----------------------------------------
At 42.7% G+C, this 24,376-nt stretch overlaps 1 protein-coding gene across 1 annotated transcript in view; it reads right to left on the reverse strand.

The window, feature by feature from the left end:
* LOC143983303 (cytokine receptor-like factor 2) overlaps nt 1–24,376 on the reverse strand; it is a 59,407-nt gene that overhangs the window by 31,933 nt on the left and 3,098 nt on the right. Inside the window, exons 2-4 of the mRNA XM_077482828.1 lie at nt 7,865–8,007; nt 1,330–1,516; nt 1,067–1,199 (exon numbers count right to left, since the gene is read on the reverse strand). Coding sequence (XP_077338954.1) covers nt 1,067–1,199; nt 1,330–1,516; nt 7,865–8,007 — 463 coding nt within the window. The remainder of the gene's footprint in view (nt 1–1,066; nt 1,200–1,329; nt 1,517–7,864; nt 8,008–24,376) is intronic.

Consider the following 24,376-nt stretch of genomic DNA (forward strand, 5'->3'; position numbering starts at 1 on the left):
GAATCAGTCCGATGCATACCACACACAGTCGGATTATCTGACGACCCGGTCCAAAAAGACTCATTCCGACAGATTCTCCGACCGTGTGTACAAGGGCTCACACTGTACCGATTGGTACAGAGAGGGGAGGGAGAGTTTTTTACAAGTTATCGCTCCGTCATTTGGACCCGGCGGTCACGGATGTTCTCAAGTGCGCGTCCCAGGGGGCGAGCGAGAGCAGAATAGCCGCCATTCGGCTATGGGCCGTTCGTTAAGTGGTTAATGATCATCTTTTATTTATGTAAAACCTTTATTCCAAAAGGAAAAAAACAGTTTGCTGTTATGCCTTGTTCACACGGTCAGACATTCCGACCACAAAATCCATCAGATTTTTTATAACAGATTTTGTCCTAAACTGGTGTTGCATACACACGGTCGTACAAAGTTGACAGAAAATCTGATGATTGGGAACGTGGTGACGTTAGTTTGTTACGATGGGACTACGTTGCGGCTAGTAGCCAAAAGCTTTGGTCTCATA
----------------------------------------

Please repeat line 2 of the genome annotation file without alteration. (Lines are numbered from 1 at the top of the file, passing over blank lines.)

The window, feature by feature from the left end: